Lastly, let’s just say you took this gentlemen’s advice and waited to sell your current home first.  Now let’s skip forward in time.  Your home is now sold; now what?  You’re now hurried to find a rental in a market that is more competitive than before? Or maybe you are encroaching on relatives and friends for a place to live ‘temporarily’ while you look for your new place?   This also causes a huge array of possible dilemmas.  Where’s all your ‘stuff’ being stored in the mean time?  Is your new ‘temporary’ residence large enough for all of it or will you rent storage space as well?  Will you feel pressure to rush and find the first place that is available rather than somewhere you really want to live so you can get back to a permanent living situation?  Will you feel stress about the uncertain length of time your new ‘temporary’ living conditions will be accommodating you?  How will your daily routines be interrupted?  All this time I’ve been saying ‘you’ and ‘your’, but what about those that live with you, if you are not single?  How will they be reacting to all this change?  Last, but not least, when you finally do get around to house shopping again from your new, unstable, living quarters, do you understand that in a rising real estate market, sellers have the advantage and buyers lose out on perks like having their closing costs paid by the sellers (several thousands of dollars in out of pocket expense now shifted to YOU).  Doesn’t this whole paragraph just sound delightful to you?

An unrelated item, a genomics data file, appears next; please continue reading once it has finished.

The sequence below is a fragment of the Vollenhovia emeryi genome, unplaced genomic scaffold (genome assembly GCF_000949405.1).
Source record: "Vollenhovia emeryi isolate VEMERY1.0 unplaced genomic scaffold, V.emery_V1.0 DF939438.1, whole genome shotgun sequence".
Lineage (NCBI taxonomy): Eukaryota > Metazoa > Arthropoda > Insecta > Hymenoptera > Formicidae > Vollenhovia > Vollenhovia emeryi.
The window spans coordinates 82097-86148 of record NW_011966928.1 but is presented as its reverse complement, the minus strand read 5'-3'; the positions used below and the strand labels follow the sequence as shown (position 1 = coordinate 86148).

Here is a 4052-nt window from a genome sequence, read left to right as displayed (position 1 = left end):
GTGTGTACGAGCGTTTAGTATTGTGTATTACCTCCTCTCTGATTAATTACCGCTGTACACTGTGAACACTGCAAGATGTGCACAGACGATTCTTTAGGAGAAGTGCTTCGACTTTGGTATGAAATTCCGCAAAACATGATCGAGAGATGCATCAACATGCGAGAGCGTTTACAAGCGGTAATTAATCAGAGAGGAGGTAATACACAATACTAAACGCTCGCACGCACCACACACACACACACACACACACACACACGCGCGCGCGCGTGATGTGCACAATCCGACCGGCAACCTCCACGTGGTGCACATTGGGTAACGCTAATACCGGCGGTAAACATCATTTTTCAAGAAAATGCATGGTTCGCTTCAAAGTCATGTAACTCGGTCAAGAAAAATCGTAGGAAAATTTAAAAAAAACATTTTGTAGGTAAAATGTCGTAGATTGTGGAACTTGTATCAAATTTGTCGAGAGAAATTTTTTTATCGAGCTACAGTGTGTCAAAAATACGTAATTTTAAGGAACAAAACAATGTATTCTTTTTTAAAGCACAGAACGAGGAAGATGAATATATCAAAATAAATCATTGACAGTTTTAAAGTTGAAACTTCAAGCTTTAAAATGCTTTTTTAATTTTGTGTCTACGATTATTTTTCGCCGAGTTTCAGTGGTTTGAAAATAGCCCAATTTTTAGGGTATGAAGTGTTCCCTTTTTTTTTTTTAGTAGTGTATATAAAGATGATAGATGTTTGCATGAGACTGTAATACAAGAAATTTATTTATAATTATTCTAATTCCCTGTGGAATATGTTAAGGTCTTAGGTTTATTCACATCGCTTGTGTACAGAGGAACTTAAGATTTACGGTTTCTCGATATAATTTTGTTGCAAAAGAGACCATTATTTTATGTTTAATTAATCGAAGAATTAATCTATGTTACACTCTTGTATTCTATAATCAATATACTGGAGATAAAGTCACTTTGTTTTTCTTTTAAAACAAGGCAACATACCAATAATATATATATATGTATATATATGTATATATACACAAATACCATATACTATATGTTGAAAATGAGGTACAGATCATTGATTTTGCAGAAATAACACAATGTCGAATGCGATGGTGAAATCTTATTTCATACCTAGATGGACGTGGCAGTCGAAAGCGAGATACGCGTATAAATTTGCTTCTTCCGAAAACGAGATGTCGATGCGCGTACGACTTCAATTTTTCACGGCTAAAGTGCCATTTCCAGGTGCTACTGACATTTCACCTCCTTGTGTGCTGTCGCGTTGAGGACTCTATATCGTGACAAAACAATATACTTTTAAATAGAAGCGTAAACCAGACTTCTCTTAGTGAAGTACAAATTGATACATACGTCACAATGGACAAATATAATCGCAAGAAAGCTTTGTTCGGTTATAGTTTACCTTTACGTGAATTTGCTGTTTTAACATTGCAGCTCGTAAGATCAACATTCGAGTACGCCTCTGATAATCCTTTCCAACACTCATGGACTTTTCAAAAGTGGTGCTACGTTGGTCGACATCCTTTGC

So, let’s revisit this gentleman’s core logic again.  What would have brought more merit to his way of thinking?   Is it savable at all?  The answer is yes.  If you cannot or are unwilling to rent for a while if you sell your current home first; if you cannot afford to float two mortgages for a reasonable length of time while you are trying to sell your previous home after your new purchase; or if you are unwilling to become a landlord; then YES, you would have made a solidly logical decision for erring on the side of conservative.  Unfortunately, like this man, that’s not why many potential upgrade buyers recall their decision to purchase immediately when faced with this dilemma, but, hey, it is what it is, and I’m willing to call a spade a spade if you are.  I’m hoping this blog may provide someone out there with the courage to do what is smart, not just what appears (be it falsely) to be the safe move.   Make the well planned, calculated risk, and purchase your larger upgrade home before you sell your current one.

Thank you very much for reading my blog, I hope this information helped you out.  For this blog and other helpful tips and tricks please visit our tourism and real estate website or, for all aspects of general real estate, our parent website





James Bellile

Phone:  702-222-0815

*All blogs are personally written by James.  Although we encourage and are grateful for sharing, all information is copyrighted by James and needs to be given credit.  Thank you.

Las Vegas Real Estate: Where did all the houses go?